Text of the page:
Playing Nicely With Others: The Development of an Advanced Certificate in Interdisciplinary Gerontology Studies

2.50
Hdl Handle:
http://hdl.handle.net/10755/163864
Category:
Abstract
Type:
Presentation
Title:
Playing Nicely With Others: The Development of an Advanced Certificate in Interdisciplinary Gerontology Studies
Author(s):
Halloran, Laurel
Author Details:
Laurel Halloran, PhD, APRN, Western Connecticut State University, Danbury, Connecticut, USA, email: nacnsorg@nacns.org
Abstract:
In the year 2000, older adults accounted for almost 14% of the population in Connecticut. This figure is projected to grow to almost 630,000 by the year 2020. National estimates by the US census Bureau project an even greater increase, with the population 65 and older expected to increase from 35 million in 2002 to 54 million in 2020. These data indicate that careers in older adult services will experience tremendous growth during the next 20 years particularly in the area of health and human services. People are living longer and the vocal generation of aging Baby Boomers is expected to demand improved, diversified services in their golden years. In fact, the government has predicted that by 2010 the country will need 3/1 million new health care workers, along with 2.2 replacement workers. Now is the time to begin to educate students to accommodate expanding demand. Yet, at the same time, resources at state University's have "stabilized". The purpose of this project is to develop a collaborative offering of an Advanced Certificate in Interdisciplinary Gerontology Studies with an underlying focus on health promotion and wellness across the curriculum without requiring additional resources. In 2002, five academic departments (Nursing, Health Promotion and Exercise Sciences, Management, Social Work, and Psychology) at Western CT State University came together to develop a program that would meet this need. The curriculum was primarily created for practicing professionals in health care and human services who want to advance their professional knowledge in the area of gerontology. Structured around four core courses and four professional discipline specific courses the curriculum addresses a host of topic such as normative aging processes; wellness; learning styles of older adults; case management skills; cognitive and mental health conditions associated with the older adult population; drug addictions and pharmacology; legal, ethical and social issues; community resources and supports; residence rights; family systems and finances. A core group of faculty from the five diverse disciplines was able to develop an innovative curriculum that met the needs of a variety of different health care professionals by combining expertise and effort - without costing the University additional resources. Lessons learned and obstacles encountered in the development of an interdisciplinary program will be shared.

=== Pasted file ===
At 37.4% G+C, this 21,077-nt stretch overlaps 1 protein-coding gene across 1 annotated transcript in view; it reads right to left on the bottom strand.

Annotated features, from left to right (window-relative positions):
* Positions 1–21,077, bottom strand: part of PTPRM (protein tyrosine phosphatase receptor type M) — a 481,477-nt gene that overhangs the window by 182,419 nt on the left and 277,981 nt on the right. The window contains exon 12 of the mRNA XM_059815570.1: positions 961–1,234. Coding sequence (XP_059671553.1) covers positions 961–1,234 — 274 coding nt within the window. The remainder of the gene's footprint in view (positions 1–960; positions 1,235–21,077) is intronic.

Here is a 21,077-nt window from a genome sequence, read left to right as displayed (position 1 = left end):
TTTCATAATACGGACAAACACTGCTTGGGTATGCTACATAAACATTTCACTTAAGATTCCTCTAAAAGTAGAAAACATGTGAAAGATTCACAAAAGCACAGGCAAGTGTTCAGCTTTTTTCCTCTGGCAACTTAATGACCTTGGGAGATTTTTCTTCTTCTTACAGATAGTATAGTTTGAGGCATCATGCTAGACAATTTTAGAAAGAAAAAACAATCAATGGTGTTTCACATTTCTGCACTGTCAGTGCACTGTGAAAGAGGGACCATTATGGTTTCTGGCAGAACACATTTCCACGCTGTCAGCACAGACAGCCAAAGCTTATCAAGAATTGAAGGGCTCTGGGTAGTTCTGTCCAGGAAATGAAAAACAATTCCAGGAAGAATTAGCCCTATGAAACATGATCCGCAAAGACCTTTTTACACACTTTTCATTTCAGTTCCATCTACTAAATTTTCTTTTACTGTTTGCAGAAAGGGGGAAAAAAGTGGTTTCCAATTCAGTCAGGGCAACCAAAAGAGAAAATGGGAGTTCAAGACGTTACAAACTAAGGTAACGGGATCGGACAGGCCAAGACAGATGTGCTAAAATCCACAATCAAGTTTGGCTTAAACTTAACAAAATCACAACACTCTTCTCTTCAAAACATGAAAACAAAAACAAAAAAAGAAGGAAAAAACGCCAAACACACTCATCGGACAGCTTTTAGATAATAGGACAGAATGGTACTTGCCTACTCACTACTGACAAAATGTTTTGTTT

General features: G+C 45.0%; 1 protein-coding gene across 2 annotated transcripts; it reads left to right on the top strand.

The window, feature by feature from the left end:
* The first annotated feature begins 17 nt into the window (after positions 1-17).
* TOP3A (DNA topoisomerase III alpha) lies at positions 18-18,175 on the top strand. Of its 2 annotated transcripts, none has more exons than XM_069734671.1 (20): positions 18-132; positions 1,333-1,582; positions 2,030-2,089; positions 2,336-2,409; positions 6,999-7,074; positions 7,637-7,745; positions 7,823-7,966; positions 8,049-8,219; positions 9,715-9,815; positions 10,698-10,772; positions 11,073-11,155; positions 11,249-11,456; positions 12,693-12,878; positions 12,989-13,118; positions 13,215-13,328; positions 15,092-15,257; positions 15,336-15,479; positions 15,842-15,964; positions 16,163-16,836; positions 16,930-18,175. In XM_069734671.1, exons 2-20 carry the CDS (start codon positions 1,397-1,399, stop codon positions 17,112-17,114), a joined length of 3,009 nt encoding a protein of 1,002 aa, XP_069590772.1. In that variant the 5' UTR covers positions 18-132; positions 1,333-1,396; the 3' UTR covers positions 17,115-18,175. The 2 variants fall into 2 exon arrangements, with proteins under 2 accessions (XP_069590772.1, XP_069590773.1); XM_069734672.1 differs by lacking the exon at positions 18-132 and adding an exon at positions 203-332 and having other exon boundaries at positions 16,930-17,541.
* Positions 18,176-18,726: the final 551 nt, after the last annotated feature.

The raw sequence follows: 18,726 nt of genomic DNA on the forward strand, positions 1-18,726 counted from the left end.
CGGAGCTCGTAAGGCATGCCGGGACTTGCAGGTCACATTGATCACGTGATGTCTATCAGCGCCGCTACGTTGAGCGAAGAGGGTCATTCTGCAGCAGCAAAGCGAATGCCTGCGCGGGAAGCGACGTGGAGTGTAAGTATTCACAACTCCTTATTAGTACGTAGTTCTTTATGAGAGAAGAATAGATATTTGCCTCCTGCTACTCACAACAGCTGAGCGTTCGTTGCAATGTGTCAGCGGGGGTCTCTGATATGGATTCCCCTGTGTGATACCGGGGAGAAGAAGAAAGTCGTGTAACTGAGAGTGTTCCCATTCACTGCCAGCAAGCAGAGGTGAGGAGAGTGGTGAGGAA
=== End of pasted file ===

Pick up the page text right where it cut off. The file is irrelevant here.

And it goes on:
Repository Posting Date:
27-Oct-2011
Date of Publication:
27-Oct-2011
Conference Date:
2004
Conference Name:
2004 NACNS Conference, Renaissance in CNS Practice: Transforming Nursing in the 21st Century
Conference Host:
NACNS - National Association of Clinical Nurse Specialists
Conference Location:
San Antonio, Texas, USA
Description:
Conference theme: Renaissance in CNS Practice: Transforming Nursing in the 21st Century, held on March 11 to 13, 2004 in San Antonio, Texas, USA
Note:
This is an abstract-only submission. If the author has submitted a full-text item based on this abstract, you may find it by browsing the Virginia Henderson Global Nursing e-Repository by author. If author contact information is available in this abstract, please feel free to contact him or her with your queries regarding this submission. Alternatively, please contact the conference host, journal, or publisher (according to the circumstance) for further details regarding this item. If a citation is listed in this record, the item has been published and is available via open-access avenues or a journal/database subscription. Contact your library for assistance in obtaining the as-published article.

Full metadata record

DC FieldValue Language
dc.type.categoryAbstracten_US